One hundred thirty-seven (137) individual records were available for analysis; 61.3% of students had hands-on examination experience with DO prior to this study versus 9.6% with hands-on SF experience (p < 0.001). Evaluating performance, there was no significant difference in proportion of students who could identify the optic nerve, macula, or vessel arcades (Figure 2A). For SF, the instructors could verify by viewing the live aerial image and recorded video file, while for DO, successful viewing was not verifiable and depended on self-reporting. For quality ratings, students provided their own self-assessment for both DO and SF. Instructor rating was not acquired. Students self-reported higher quality with DO for the optic nerve (p = 0.006) and macula (p = 0.08, Figure 2B). Efficiency was based on number of attempts the students took to successfully identify all three structures. An attempt was considered a continuous examination without a self-imposed halt. Mean number of attempts with DO was 2.7 (SD 2.3) and 4.5 (SD 2.9) for SF (p < 0.001). The proportion of students who could not identify all three structures was 0.06 for DO versus 0.17 for SF (p < 0.001, Figure 2C).
The attitudes of students were consistently more positive toward DO across all five questions (Table 1). Bland-Altman analysis was used to further explore each of the five questions assessed (Figure 3). Students were generally scattered about their own confidence in using either technique after receiving instruction. As for whether each method should be integrated into the curriculum, the majority were slightly above ambivalent (rating of 3) with a slight majority favoring of DO over SF (more values in the negative in the Bland-Altman plots). When assessing their attitudes for usefulness in a clinical setting to examine patients for pathology, as a teaching tool for the fundus examination, and recommendation of each technique, there is a small subset of students who endorsed ratings of 5 for both techniques, thus minimizing disagreement between either method (SF – DO value nears 0). This was not the case with confidence in imaging or integration into the curriculum as there was more variation yet favoring DO (Figure 3). To assess what was predictive of positive attitudes toward either imaging technique, a mixed effects linear regression model was fitted in which the dependent variable was the sum rating of the 5 previously mentioned attitudes-based questions, and the independent variables were experience, ophthalmology interest (if it was listed as one of 3 interested specialties), total number of structures identified, and total quality rating (sum of score for optic nerve and macula). Only the total quality score significantly predicted a higher total attitude rating (Table 2). This positive association was consistent for both DO and SF with a higher magnitude observed for SF.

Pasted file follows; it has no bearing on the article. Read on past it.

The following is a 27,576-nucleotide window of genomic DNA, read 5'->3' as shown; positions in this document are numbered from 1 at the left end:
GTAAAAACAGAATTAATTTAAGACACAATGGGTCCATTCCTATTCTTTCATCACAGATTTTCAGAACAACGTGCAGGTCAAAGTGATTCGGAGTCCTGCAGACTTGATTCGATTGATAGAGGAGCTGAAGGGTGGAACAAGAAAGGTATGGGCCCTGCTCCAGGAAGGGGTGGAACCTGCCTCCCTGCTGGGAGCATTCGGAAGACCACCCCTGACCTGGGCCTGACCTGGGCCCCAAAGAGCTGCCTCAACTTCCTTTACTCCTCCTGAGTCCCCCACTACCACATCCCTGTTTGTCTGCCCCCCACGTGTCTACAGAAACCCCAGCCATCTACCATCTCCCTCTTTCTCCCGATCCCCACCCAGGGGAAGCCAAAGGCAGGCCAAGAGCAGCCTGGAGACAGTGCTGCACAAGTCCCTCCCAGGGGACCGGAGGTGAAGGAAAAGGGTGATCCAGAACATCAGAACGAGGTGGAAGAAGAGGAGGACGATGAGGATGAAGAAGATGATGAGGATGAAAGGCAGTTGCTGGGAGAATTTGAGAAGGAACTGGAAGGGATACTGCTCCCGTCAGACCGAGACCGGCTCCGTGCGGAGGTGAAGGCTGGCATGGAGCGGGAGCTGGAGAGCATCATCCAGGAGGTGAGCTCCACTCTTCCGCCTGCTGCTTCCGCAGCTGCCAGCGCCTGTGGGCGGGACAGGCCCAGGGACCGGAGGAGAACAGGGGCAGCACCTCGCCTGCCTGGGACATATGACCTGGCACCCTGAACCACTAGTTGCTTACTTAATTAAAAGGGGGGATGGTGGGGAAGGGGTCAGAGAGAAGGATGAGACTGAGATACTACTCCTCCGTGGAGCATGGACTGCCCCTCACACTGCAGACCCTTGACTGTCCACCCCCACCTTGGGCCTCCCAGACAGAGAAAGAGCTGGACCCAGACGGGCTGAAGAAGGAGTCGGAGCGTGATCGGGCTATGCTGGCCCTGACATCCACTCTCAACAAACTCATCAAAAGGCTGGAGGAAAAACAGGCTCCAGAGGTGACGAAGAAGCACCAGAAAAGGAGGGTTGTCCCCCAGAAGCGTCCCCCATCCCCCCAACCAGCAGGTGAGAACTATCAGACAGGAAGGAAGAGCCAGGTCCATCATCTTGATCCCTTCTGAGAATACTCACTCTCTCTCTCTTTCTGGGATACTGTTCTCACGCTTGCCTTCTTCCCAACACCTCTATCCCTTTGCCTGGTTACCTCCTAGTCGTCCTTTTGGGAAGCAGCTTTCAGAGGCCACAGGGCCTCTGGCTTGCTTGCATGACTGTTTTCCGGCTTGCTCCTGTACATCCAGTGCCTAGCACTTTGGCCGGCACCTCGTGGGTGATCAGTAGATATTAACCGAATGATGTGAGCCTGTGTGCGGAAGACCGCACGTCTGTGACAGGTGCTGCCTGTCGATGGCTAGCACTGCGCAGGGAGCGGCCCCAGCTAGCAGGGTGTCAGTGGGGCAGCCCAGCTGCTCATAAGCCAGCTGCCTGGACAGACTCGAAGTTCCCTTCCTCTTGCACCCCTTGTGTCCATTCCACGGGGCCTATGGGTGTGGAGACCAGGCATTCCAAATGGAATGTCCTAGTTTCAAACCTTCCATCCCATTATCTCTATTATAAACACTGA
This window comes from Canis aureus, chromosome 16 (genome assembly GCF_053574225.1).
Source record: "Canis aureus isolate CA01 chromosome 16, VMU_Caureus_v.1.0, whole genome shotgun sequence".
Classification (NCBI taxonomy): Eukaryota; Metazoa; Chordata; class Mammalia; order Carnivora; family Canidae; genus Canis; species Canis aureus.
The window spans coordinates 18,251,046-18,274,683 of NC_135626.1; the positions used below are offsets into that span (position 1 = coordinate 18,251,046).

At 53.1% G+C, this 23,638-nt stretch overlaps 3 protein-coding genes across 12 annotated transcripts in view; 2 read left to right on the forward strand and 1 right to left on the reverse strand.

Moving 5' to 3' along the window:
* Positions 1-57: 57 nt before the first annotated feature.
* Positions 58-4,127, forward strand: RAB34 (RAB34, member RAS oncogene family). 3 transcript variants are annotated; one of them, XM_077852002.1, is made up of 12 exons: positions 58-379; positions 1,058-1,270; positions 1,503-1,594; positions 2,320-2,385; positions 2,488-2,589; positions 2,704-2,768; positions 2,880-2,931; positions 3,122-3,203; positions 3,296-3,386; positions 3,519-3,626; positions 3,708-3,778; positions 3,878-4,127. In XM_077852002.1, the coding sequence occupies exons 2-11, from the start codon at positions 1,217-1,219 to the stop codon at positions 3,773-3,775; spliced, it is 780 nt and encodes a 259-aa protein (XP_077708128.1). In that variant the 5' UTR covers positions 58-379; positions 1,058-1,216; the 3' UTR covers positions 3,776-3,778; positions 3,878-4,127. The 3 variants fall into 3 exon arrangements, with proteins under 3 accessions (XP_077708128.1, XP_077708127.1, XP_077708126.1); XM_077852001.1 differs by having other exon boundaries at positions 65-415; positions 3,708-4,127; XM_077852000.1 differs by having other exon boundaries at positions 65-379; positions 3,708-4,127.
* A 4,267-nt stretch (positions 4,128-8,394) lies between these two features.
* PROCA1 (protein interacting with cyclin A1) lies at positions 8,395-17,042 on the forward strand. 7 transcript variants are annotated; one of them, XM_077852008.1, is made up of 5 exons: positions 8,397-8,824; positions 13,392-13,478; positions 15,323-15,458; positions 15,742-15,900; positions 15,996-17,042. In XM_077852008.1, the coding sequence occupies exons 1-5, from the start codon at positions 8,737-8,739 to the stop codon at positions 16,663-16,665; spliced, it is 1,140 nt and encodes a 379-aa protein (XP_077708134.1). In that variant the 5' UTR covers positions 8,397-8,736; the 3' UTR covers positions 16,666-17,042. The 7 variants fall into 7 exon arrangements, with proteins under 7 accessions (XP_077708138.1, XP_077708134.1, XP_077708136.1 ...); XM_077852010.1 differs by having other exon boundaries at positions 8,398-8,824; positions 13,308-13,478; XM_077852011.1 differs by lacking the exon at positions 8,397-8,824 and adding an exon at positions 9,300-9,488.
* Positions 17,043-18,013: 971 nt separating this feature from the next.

Table 1 Attitudes of Students Toward Direct Ophthalmoscopy and Smartphone Funduscopy
Table 2 Mixed Effects Regression Model on Attitude of Students
In appropriateness, 69% of students preferred DO over SF with only 24% preferring SF over DO (Figure 4A). Students generally felt more physically comfortable when being examined by DO (p < 0.001, Figure 4B). However, 46.9% of examinees felt more comfortable with tape placed over the LED light source from the smartphone. For all examinees, one layer of Scotch® semi-transparent tape was enough to reduce the intensity of light to a more tolerable level though there are smartphone applications that allow reduction digitally. The smartphone model used by each examiner was recorded: Apple iPhones (5, 6, 7, 8, X) accounted for 73.9% of smartphones used in the study, followed by unreported (12.3%), Samsung Galaxy (9.4%), and finally various others (Note 5, Moto G5, Google Pixel) accounting collectively for 5.1%. No statistically significant association was determined between model of smartphone and quality of optic nerve and macula; there was also no association with total attitude rating (Table 3). Therefore, whichever smartphone the student was most accustomed to using was appropriate for use in SF.
Table 3 Univariate Association Between Total Quality Score, Total Attitude Rating, and Smartphone Models